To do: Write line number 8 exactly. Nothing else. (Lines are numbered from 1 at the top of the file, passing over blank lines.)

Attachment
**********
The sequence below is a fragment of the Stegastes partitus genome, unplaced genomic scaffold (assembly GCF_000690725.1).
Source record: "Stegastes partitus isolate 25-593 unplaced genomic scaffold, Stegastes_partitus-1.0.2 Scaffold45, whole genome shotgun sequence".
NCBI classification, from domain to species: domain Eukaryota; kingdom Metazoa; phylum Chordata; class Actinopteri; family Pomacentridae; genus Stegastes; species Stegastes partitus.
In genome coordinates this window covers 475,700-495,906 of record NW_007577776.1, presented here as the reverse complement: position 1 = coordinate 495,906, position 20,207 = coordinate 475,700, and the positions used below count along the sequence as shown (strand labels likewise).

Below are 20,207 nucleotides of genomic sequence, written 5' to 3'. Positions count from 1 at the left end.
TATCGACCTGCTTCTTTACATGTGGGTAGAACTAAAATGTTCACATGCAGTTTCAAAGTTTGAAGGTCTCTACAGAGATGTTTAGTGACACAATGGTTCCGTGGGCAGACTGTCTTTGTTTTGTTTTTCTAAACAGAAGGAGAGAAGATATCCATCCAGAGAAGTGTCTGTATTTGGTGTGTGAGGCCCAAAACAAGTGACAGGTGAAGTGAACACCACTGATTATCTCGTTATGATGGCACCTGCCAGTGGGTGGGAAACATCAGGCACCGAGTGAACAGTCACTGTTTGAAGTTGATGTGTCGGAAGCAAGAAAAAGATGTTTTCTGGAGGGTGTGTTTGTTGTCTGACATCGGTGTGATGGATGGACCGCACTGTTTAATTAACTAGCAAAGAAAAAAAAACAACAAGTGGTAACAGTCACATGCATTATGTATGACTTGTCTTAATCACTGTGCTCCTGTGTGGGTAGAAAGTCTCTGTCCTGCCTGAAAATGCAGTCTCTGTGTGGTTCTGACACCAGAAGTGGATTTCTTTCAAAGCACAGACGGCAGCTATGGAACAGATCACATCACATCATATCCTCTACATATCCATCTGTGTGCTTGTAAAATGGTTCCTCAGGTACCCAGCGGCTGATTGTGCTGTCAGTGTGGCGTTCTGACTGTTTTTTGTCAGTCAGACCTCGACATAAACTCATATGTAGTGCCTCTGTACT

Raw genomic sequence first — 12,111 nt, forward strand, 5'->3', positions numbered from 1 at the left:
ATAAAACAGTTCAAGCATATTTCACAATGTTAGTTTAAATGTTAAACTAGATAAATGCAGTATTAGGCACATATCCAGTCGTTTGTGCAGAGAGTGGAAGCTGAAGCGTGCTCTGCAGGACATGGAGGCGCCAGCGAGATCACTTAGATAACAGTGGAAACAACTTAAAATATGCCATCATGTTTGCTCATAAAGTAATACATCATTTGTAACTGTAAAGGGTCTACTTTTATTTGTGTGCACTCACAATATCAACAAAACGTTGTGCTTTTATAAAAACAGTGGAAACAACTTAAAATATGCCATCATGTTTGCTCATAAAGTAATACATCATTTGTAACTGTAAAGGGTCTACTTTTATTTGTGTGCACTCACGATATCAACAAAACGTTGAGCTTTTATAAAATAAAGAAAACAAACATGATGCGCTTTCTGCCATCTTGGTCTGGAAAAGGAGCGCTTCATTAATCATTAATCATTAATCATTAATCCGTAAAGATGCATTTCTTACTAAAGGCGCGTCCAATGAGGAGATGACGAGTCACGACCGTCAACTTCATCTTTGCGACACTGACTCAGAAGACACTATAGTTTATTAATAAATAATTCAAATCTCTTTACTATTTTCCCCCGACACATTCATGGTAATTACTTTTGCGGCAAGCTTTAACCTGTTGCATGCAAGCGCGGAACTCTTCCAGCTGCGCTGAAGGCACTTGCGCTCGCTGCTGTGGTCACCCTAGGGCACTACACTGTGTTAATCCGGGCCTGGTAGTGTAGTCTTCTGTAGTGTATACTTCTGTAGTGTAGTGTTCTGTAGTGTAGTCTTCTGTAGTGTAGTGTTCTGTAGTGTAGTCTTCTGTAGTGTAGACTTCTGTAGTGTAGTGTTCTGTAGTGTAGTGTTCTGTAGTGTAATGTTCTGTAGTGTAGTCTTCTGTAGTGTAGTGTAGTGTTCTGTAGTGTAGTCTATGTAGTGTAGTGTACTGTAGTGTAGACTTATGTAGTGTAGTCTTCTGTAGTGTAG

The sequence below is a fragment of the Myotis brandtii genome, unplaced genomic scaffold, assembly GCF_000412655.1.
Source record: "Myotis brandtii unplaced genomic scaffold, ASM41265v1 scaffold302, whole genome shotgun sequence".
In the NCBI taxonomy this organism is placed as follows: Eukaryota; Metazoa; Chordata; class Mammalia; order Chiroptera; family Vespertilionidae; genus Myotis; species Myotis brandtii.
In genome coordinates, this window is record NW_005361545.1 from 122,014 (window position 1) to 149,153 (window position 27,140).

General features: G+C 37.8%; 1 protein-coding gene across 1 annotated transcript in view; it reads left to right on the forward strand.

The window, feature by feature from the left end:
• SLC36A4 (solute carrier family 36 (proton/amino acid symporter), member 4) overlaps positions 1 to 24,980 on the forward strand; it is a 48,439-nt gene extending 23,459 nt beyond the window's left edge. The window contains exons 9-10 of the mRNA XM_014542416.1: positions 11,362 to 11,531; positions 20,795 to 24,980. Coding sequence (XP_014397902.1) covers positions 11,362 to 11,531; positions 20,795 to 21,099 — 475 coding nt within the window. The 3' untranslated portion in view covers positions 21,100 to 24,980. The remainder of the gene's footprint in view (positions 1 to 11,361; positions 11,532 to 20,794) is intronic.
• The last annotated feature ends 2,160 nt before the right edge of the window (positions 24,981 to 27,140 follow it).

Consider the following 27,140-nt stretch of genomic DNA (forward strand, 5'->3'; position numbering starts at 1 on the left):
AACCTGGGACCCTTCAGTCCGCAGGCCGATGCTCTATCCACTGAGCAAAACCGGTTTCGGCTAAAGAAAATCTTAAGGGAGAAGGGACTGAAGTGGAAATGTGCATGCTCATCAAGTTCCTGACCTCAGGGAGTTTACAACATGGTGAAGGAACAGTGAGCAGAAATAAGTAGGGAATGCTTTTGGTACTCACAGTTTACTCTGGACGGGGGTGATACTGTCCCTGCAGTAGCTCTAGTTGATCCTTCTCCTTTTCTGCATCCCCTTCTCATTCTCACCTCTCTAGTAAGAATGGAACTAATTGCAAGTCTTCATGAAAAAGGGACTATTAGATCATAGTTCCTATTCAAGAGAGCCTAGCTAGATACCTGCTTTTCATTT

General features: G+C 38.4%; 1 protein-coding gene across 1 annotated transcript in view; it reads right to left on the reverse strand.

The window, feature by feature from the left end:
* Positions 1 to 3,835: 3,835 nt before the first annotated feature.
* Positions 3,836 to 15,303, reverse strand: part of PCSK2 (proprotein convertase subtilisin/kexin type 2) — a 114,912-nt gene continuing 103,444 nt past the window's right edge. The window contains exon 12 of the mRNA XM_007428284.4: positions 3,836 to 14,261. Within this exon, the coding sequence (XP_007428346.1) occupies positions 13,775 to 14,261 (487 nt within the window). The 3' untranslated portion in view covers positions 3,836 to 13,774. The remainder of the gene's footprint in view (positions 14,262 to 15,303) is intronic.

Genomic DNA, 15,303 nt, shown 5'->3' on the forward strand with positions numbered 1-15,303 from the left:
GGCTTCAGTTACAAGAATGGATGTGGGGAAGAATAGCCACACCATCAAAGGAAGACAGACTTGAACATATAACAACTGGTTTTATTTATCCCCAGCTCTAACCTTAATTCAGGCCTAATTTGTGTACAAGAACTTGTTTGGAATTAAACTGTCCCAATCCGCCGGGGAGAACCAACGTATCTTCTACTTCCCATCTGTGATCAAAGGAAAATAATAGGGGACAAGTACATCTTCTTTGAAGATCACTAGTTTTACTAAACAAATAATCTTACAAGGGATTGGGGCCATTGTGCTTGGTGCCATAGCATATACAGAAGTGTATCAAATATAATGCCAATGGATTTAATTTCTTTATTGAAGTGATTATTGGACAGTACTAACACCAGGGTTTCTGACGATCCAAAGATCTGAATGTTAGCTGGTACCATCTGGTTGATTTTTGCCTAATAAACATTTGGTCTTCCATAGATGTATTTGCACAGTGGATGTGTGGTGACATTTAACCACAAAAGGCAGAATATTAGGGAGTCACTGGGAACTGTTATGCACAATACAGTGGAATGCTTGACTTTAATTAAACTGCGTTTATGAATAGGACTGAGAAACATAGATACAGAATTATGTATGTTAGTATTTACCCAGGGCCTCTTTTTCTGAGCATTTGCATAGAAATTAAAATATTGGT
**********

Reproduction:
ATAAAACAGTTCAAGCATATTTCACAATGTTAGTTTAAATGTTAAACTAGATAAATGCAGTATTAGGCACATATCCAGTCGTTTGTGCAGAGAGTGGAAGCTGAAGCGTGCTCTGCAGGACATGGAGGCGCCAGCGAGATCACTTAGATAACAGTGGAAACAACTTAAAATATGCCATCATGTTTGCTCATAAAGTAATACATCATTTGTAACTGTAAAGGGTCTACTTTTATTTGTGTGCACTCACAATATCAACAAAACGTTGTGCTTTTATAAAAACAGTGGAAACAACTTAAAATATGCCATCATGTTTGCTCATAAAGTAATACATCATTTGTAACTGTAAAGGGTCTACTTTTATTTGTGTGCACTCACGATATCAACAAAACGTTGAGCTTTTATAAAATAAAGAAAACAAACATGATGCGCTTTCTGCCATCTTGGTCTGGAAAAGGAGCGCTTCATTAATCATTAATCATTAATCATTAATCCGTAAAGATGCATTTCTTACTAAAGGCGCGTCCAATGAGGAGATGACGAGTCACGACCGTCAACTTCATCTTTGCGACACTGACTCAGAAGACACTATAGTTTATTAATAAATAATTCAAATCTCTTTACTATTTTCCCCCGACACATTCATGGTAATTACTTTTGCGGCAAGCTTTAACCTGTTGCATGCAAGCGCGGAACTCTTCCAGCTGCGCTGAAGGCACTTGCGCTCGCTGCTGTGGTCACCCTAGGGCACTACACTGTGTTAATCCGGGCCTGGTAGTGTAGTCTTCTGTAGTGTATACTTCTGTAGTGTAGTGTTCTGTAGTGTAGTCTTCTGTAGTGTAGTGTTCTGTAGTGTAGTCTTCTGTAGTGTAGACTTCTGTAGTGTAGTGTTCTGTAGTGTAGTGTTCTGTAGTGTAATGTTCTGTAGTGTAGTCTTCTGTAGTGTAGTGTAGTGTTCTGTAGTGTAGTCTATGTAGTGTAGTGTACTGTAGTGTAGACTTATGTAGTGTAGTCTTCTGTAGTGTAG